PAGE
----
-Carolyn

  • Your mental health can affect your physical health.

I put apart my nails when I get an anxiety attack. There were studies on this where you can get acne, headaches, and other physical symptoms from mental health issues. Your weight can fluctuate, diet change, breakouts, and so much. I know when I was depressed I lost tons of weight cause I was eating and just working out to distract myself from the real issue. When I get over stressed I break out with pimples all over my face. Your mind and body are connected. Keep your physical health good check up on your mental health too.

-Carolyn

  • Nothing will get fixed overnight.

Know this! I thought that I could get rid of my problems easily but it takes time. You have to keep working at it. Keep going to class, therapy, or whatever it is that helps you with your mental health. It like learning a new sport or instrument you have to keep working at it to get better. Nothing happens overnight, hell nothing happens in a few weeks. It takes time but you will get there. 

-Carolyn

  • TELL PEOPLE.

Being open about your mental health can help de-stigmatize it. I know plenty of strong and funny men and women who struggle with depression. It helps prove depression doesn’t have a certain “look”. Even if it’s talking to a stranger on a hotline, sometimes just letting out your frustrations or crying it out to someone who’s there to purely listen to you can help a tremendous amount. Hell, nobody knew Robin Williams, renowned comedian and family-friendly actor struggled so hard until his suicide in 2014. Please don’t let it get that far.

-Miranda

  • Figure out what calms you, or makes you happy. (no, a significant other doesn’t count.)

This probably sounds like a given, but one for sure way to help get rid of that empty feeling, s to develop a hobby. It could be anything. Painting, writing, gaming, or blogging. Mostly whatever helps you communicate those feelings, and it may take a couple tries to see what you really resonate with. Remember: YOU DON’T HAVE TO BE GOOD AT IT! It’s a calming activity!

-Miranda

  • Check out your medication options.

Many people may disagree- but if your mental illness is severe, check it out. Mental illness, in many cases, is a chemical imbalance. No matter how much yoga you do, how much tea you drink, or motivational posters you put up, your chemicals will still be off. I’m not saying this to be negative, but there’s a reason medication exists. Scientists didn’t have breakthroughs in modern medicine for kicks & giggles. Personally, being on medication made me severely less anxious. I was less worried about things that were clearly out of control, and my panic attacks decreased from around 3 times a week to once a half a year.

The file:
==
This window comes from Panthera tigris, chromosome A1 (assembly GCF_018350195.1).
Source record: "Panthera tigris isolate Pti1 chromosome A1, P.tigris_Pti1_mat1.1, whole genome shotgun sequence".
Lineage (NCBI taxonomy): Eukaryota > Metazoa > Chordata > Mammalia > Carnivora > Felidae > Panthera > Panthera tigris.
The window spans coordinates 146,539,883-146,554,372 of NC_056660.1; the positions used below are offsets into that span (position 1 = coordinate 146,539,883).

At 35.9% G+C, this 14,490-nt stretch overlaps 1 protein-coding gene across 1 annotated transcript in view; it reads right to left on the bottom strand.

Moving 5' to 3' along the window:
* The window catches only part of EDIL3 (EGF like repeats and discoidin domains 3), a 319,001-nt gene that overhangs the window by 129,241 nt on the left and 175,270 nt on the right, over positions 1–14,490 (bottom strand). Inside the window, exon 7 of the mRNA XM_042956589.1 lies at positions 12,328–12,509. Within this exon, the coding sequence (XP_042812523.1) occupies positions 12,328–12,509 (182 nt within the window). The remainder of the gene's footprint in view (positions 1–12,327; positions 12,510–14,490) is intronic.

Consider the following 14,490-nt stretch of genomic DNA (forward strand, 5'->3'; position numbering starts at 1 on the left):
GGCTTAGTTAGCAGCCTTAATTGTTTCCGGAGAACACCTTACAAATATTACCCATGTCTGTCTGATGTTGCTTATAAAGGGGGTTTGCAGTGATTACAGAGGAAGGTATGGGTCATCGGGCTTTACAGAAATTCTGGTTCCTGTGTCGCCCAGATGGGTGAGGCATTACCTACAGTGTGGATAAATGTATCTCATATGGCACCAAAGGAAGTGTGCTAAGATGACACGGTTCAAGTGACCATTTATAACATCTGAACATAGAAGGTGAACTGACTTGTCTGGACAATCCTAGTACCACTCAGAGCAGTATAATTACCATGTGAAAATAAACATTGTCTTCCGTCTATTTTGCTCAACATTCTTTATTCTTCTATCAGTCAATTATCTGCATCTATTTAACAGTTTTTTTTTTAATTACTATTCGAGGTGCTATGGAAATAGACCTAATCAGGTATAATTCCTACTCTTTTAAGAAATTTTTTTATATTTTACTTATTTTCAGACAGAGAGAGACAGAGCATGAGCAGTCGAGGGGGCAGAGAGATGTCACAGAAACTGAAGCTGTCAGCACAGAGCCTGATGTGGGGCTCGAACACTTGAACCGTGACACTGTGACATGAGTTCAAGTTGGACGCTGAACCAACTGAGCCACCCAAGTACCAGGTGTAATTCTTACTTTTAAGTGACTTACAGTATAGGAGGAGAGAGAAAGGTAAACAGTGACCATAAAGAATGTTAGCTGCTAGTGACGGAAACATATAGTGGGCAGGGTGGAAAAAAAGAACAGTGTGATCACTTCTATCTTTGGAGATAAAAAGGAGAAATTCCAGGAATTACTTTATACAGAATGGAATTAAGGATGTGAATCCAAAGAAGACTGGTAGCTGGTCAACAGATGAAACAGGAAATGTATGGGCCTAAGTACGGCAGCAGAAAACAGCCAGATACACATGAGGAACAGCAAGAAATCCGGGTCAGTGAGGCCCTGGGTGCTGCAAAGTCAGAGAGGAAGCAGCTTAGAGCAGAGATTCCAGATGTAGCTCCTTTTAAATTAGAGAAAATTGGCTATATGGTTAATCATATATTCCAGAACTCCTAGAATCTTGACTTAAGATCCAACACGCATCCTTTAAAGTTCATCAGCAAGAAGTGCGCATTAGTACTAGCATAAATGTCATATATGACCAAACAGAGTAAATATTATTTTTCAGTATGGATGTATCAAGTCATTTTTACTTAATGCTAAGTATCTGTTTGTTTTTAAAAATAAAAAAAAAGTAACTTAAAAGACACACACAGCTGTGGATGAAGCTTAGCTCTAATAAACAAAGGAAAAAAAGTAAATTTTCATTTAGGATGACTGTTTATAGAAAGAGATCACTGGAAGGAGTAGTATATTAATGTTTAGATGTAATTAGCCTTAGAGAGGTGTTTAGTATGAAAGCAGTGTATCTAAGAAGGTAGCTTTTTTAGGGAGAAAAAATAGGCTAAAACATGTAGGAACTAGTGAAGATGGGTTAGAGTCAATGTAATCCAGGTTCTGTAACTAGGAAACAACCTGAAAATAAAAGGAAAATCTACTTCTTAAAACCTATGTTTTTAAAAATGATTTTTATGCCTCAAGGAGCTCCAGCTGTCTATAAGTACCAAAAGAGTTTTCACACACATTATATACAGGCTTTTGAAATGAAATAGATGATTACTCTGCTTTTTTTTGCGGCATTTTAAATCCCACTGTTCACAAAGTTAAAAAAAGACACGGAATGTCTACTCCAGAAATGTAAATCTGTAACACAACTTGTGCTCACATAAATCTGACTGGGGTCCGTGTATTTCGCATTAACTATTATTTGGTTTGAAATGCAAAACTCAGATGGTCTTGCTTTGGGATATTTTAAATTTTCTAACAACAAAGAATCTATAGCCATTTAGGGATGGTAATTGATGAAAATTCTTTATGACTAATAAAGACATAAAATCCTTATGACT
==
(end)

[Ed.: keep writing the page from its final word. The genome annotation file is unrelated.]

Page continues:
-Miranda

  • Have a conversation with your family.

I’m not saying have a family meeting and announce how you want to kill yourself. But finding a trusted family member can help you feel less alone. Personally, a lot of my issues stemmed from my perception that I was the “weak one” in my family. But after opening up to a family member who I honestly thought wouldn’t relate- I found not only did that family member once struggle with minor depression, but I had other family members I never knew struggled with depression as well. It made me feel a lot less alone and it gave my family member a lot more insight to my feelings as well. Nobody is a mind reader, careful communication goes a lot way in ANY relationship.

-Miranda

  • Remember that this is YOUR mental health.

I say this in regards to relationships. Don’t be with someone who kisses your scars, someone who gaslights you, or tries to make you feel guilty for the way you feel sometimes. This isn’t an indie movie or a sad song, this is your life. You’re an adult now. And your partner should be an adult too. Yes being with someone who goes through mood swings or sometimes doesn’t have full control over their emotions can be draining or hard- but they signed up for that when they started dating you and if they can’t put up for that then say goodbye because ultimately that is not going to  help you on the road to recovery or trying to achieve normalcy. I’m not saying that should serve on you hand and foot but they should understand and realize that you didn’t ask for mental illness.

-Miranda

“Personally- I got extremely lucky. I found someone who understands my mental illness and is patient with me. Once I burned myself so bad the wound got infected. He didn’t coo at me, hold me tight and cry with me. He held my arm and cleaned out the wound while telling me next time I’m in a low place to call him or anyone else that would offer me help or solace. He wasn’t mad, but he wasn’t coddling me either. He wanted me to get better (although he did encourage me to take a shower then take a nap to help me feel better). He does his research on my mental illness and tries his best to understand my moods and emotions. I love him for it. Trust me, whoever is WORTH being with you, will try their best to understand you too.”                      

– Miranda

So there you have it

Those are our words of advice. I hope they were helpful to someone out there. Mental Health is a serious issue that people should be okay with talking about. It might take awhile to talk about but it all starts somewhere. And it’s not just the “common” issues that should be okay to talk about but all from OCD, Dissociative identity disorder, schizophrenia, to depression. No matter what is “wrong” with you, you should be able to talk about it and have people be open to understanding you. That to me is the hardest part about having this issues. But when your family or friends learn to understand and help you that when things get easier.

Here is a link to a list of hotlines to call if needed: Click Here

Crisistextline  Text Connect to 741741
National Hopeline Network Call 800-SUICIDE (784-2433) or 800-442-HOPE (4673)
Planned Parenthood National Hotline  Call 800-230-PLAN (7526)